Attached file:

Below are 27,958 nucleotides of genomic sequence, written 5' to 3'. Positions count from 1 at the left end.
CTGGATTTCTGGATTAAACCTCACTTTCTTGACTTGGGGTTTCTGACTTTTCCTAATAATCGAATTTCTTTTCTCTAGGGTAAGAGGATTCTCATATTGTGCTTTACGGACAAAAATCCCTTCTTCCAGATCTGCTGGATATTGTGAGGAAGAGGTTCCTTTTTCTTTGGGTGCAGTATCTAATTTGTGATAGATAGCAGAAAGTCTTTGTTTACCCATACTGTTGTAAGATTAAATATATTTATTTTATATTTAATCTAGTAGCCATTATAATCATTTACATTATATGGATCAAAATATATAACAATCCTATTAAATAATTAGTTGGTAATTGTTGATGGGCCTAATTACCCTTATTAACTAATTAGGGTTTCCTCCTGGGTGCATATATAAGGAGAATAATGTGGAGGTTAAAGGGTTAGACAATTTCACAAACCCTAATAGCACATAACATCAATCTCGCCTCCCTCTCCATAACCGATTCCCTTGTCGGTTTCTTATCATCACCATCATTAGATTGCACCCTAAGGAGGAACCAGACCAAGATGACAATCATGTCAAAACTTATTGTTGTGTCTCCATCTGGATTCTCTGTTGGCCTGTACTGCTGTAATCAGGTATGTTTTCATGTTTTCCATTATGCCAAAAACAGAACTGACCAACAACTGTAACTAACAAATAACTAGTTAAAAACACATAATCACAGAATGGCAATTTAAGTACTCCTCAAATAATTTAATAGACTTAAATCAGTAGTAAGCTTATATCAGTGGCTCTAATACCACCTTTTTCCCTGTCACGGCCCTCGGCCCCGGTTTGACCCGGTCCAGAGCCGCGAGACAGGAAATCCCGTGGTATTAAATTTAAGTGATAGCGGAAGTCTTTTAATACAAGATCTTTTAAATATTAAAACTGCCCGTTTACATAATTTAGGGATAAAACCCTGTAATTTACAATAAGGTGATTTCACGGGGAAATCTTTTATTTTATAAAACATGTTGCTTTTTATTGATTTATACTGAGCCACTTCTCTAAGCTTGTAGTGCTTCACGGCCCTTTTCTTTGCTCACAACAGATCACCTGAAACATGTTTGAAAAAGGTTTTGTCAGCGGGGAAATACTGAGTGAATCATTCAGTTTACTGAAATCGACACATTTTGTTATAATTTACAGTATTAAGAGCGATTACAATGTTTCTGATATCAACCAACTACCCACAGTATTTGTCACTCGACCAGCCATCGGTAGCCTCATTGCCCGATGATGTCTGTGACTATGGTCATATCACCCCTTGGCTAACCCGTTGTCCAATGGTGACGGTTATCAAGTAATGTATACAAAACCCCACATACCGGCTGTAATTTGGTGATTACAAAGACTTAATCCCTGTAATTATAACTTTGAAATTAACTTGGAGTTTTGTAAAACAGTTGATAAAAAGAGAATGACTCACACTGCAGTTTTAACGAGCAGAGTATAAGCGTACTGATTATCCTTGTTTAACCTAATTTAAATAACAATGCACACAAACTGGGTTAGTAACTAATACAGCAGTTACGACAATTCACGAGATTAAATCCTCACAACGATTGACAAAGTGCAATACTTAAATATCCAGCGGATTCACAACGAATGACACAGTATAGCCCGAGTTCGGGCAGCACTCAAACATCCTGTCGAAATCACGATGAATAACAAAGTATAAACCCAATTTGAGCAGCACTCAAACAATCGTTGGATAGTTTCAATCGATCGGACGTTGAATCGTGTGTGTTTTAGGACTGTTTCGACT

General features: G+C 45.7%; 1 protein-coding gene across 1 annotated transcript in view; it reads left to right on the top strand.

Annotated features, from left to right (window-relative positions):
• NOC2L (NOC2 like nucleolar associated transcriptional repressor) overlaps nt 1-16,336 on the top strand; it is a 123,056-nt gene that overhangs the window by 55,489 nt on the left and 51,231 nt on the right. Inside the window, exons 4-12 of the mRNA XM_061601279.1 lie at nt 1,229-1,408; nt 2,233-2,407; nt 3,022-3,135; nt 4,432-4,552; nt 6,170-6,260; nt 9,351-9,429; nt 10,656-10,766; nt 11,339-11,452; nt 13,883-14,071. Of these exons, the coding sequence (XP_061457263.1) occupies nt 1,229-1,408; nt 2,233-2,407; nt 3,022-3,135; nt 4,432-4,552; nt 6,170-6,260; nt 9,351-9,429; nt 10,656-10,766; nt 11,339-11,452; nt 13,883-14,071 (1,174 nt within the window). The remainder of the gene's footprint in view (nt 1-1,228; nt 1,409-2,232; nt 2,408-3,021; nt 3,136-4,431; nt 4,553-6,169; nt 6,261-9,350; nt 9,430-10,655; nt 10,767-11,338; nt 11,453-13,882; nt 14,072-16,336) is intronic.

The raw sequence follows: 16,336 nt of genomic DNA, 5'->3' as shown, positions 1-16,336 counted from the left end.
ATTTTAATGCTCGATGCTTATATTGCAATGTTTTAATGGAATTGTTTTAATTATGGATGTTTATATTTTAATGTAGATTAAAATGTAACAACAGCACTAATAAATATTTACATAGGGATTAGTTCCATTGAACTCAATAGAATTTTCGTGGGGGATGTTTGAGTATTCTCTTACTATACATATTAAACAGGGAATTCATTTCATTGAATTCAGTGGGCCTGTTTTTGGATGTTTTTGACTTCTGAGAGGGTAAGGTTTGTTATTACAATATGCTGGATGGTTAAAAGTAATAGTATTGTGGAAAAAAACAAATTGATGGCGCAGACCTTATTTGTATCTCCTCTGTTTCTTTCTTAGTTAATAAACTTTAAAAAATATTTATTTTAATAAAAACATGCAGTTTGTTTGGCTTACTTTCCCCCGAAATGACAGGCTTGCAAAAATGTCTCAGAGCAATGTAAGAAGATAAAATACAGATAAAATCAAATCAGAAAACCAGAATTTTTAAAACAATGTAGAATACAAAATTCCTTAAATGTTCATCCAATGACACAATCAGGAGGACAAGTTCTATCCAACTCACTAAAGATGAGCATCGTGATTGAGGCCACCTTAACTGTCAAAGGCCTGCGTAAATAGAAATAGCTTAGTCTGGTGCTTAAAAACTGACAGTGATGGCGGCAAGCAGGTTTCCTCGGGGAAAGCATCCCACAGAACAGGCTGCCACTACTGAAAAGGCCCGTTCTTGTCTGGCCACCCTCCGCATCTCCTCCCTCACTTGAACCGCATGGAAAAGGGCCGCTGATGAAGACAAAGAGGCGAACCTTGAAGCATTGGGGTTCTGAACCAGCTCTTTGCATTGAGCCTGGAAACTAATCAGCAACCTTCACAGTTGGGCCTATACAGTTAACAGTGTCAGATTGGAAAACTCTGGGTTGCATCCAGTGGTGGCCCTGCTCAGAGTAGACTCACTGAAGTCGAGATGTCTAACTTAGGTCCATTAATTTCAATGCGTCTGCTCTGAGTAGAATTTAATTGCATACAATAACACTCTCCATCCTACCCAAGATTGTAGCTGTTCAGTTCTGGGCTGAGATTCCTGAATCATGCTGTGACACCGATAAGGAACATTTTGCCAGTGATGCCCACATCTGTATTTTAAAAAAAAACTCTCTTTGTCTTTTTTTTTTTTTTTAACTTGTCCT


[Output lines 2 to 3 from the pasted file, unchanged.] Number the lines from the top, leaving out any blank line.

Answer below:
CTGGATTTCTGGATTAAACCTCACTTTCTTGACTTGGGGTTTCTGACTTTTCCTAATAATCGAATTTCTTTTCTCTAGGGTAAGAGGATTCTCATATTGTGCTTTACGGACAAAAATCCCTTCTTCCAGATCTGCTGGATATTGTGAGGAAGAGGTTCCTTTTTCTTTGGGTGCAGTATCTAATTTGTGATAGATAGCAGAAAGTCTTTGTTTACCCATACTGTTGTAAGATTAAATATATTTATTTTATATTTAATCTAGTAGCCATTATAATCATTTACATTATATGGATCAAAATATATAACAATCCTATTAAATAATTAGTTGGTAATTGTTGATGGGCCTAATTACCCTTATTAACTAATTAGGGTTTCCTCCTGGGTGCATATATAAGGAGAATAATGTGGAGGTTAAAGGGTTAGACAATTTCACAAACCCTAATAGCACATAACATCAATCTCGCCTCCCTCTCCATAACCGATTCCCTTGTCGGTTTCTTATCATCACCATCATTAGATTGCACCCTAAGGAGGAACCAGACCAAGATGACAATCATGTCAAAACTTATTGTTGTGTCTCCATCTGGATTCTCTGTTGGCCTGTACTGCTGTAATCAGGTATGTTTTCATGTTTTCCATTATGCCAAAAACAGAACTGACCAACAACTGTAACTAACAAATAACTAGTTAAAAACACATAATCACAGAATGGCAATTTAAGTACTCCTCAAATAATTTAATAGACTTAAATCAGTAGTAAGCTTATATCAGTGGCTCTAATACCACCTTTTTCCCTGTCACGGCCCTCGGCCCCGGTTTGACCCGGTCCAGAGCCGCGAGACAGGAAATCCCGTGGTATTAAATTTAAGTGATAGCGGAAGTCTTTTAATACAAGATCTTTTAAATATTAAAACTGCCCGTTTACATAATTTAGGGATAAAACCCTGTAATTTACAATAAGGTGATTTCACGGGGAAATCTTTTATTTTATAAAACATGTTGCTTTTTATTGATTTATACTGAGCCACTTCTCTAAGCTTGTAGTGCTTCACGGCCCTTTTCTTTGCTCACAACAGATCACCTGAAACATGTTTGAAAAAGGTTTTGTCAGCGGGGAAATACTGAGTGAATCATTCAGTTTACTGAAATCGACACATTTTGTTATAATTTACAGTATTAAGAGCGATTACAATGTTTCTGATATCAACCAACTACCCACAGTATTTGTCACTCGACCAGCCATCGGTAGCCTCATTGCCCGATGATGTCTGTGACTATGGTCATATCACCCCTTGGCTAACCCGTTGTCCAATGGTGACGGTTATCAAGTAATGTATACAAAACCCCACATACCGGCTGTAATTTGGTGATTACAAAGACTTAATCCCTGTAATTATAACTTTGAAATTAACTTGGAGTTTTGTAAAACAGTTGATAAAAAGAGAATGACTCACACTGCAGTTTTAACGAGCAGAGTATAAGCGTACTGATTATCCTTGTTTAACCTAATTTAAATAACAATGCACACAAACTGGGTTAGTAACTAATACAGCAGTTACGACAATTCACGAGATTAAATCCTCACAACGATTGACAAAGTGCAATACTTAAATATCCAGCGGATTCACAACGAATGACACAGTATAGCCCGAGTTCGGGCAGCACTCAAACATCCTGTCGAAATCACGATGAATAACAAAGTATAAACCCAATTTGAGCAGCACTCAAACAATCGTTGGATAGTTTCAATCGATCGGACGTTGAATCGTGTGTGTTTTAGGACTGTTTCGACT

General features: G+C 45.7%; 1 protein-coding gene across 1 annotated transcript in view; it reads left to right on the top strand.